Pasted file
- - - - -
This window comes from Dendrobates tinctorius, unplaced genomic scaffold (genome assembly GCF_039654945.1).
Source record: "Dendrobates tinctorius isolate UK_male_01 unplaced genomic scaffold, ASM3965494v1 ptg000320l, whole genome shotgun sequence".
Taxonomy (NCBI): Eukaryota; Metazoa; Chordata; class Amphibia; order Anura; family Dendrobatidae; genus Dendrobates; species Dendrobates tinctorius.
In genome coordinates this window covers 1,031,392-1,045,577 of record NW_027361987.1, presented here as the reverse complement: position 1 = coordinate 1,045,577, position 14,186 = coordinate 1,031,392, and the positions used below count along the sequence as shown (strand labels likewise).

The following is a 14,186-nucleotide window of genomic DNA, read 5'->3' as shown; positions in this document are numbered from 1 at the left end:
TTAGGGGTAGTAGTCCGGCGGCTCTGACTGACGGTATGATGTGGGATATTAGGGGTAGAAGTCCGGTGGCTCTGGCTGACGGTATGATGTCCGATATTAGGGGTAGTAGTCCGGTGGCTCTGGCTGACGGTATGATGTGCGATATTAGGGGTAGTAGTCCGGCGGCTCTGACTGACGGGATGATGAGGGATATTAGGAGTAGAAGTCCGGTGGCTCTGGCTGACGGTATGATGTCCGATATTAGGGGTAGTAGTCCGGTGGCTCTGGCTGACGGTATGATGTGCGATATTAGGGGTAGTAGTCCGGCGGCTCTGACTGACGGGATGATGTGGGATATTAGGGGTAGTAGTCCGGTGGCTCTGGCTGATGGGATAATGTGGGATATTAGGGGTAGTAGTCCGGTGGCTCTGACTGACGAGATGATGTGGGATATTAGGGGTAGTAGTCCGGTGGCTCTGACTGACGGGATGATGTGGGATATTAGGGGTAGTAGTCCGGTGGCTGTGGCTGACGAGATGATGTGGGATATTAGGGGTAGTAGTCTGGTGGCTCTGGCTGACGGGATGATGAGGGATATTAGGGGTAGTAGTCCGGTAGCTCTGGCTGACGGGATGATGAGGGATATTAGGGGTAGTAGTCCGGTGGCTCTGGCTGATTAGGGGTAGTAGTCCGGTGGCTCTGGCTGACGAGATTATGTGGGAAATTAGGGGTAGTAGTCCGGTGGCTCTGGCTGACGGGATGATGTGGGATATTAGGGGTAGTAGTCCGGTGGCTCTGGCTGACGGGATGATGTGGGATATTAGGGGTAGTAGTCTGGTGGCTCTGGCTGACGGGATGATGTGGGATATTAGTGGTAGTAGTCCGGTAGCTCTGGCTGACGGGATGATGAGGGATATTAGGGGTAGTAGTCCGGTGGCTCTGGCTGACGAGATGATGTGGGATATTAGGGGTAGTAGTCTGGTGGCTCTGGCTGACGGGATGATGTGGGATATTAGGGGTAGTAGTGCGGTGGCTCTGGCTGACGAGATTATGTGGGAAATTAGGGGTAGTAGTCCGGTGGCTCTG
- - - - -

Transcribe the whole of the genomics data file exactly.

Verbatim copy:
This window comes from Dendrobates tinctorius, unplaced genomic scaffold (genome assembly GCF_039654945.1).
Source record: "Dendrobates tinctorius isolate UK_male_01 unplaced genomic scaffold, ASM3965494v1 ptg000320l, whole genome shotgun sequence".
Taxonomy (NCBI): Eukaryota; Metazoa; Chordata; class Amphibia; order Anura; family Dendrobatidae; genus Dendrobates; species Dendrobates tinctorius.
In genome coordinates this window covers 1,031,392-1,045,577 of record NW_027361987.1, presented here as the reverse complement: position 1 = coordinate 1,045,577, position 14,186 = coordinate 1,031,392, and the positions used below count along the sequence as shown (strand labels likewise).

The following is a 14,186-nucleotide window of genomic DNA, read 5'->3' as shown; positions in this document are numbered from 1 at the left end:
TTAGGGGTAGTAGTCCGGCGGCTCTGACTGACGGTATGATGTGGGATATTAGGGGTAGAAGTCCGGTGGCTCTGGCTGACGGTATGATGTCCGATATTAGGGGTAGTAGTCCGGTGGCTCTGGCTGACGGTATGATGTGCGATATTAGGGGTAGTAGTCCGGCGGCTCTGACTGACGGGATGATGAGGGATATTAGGAGTAGAAGTCCGGTGGCTCTGGCTGACGGTATGATGTCCGATATTAGGGGTAGTAGTCCGGTGGCTCTGGCTGACGGTATGATGTGCGATATTAGGGGTAGTAGTCCGGCGGCTCTGACTGACGGGATGATGTGGGATATTAGGGGTAGTAGTCCGGTGGCTCTGGCTGATGGGATAATGTGGGATATTAGGGGTAGTAGTCCGGTGGCTCTGACTGACGAGATGATGTGGGATATTAGGGGTAGTAGTCCGGTGGCTCTGACTGACGGGATGATGTGGGATATTAGGGGTAGTAGTCCGGTGGCTGTGGCTGACGAGATGATGTGGGATATTAGGGGTAGTAGTCTGGTGGCTCTGGCTGACGGGATGATGAGGGATATTAGGGGTAGTAGTCCGGTAGCTCTGGCTGACGGGATGATGAGGGATATTAGGGGTAGTAGTCCGGTGGCTCTGGCTGATTAGGGGTAGTAGTCCGGTGGCTCTGGCTGACGAGATTATGTGGGAAATTAGGGGTAGTAGTCCGGTGGCTCTGGCTGACGGGATGATGTGGGATATTAGGGGTAGTAGTCCGGTGGCTCTGGCTGACGGGATGATGTGGGATATTAGGGGTAGTAGTCTGGTGGCTCTGGCTGACGGGATGATGTGGGATATTAGTGGTAGTAGTCCGGTAGCTCTGGCTGACGGGATGATGAGGGATATTAGGGGTAGTAGTCCGGTGGCTCTGGCTGACGAGATGATGTGGGATATTAGGGGTAGTAGTCTGGTGGCTCTGGCTGACGGGATGATGTGGGATATTAGGGGTAGTAGTGCGGTGGCTCTGGCTGACGAGATTATGTGGGAAATTAGGGGTAGTAGTCCGGTGGCTCTG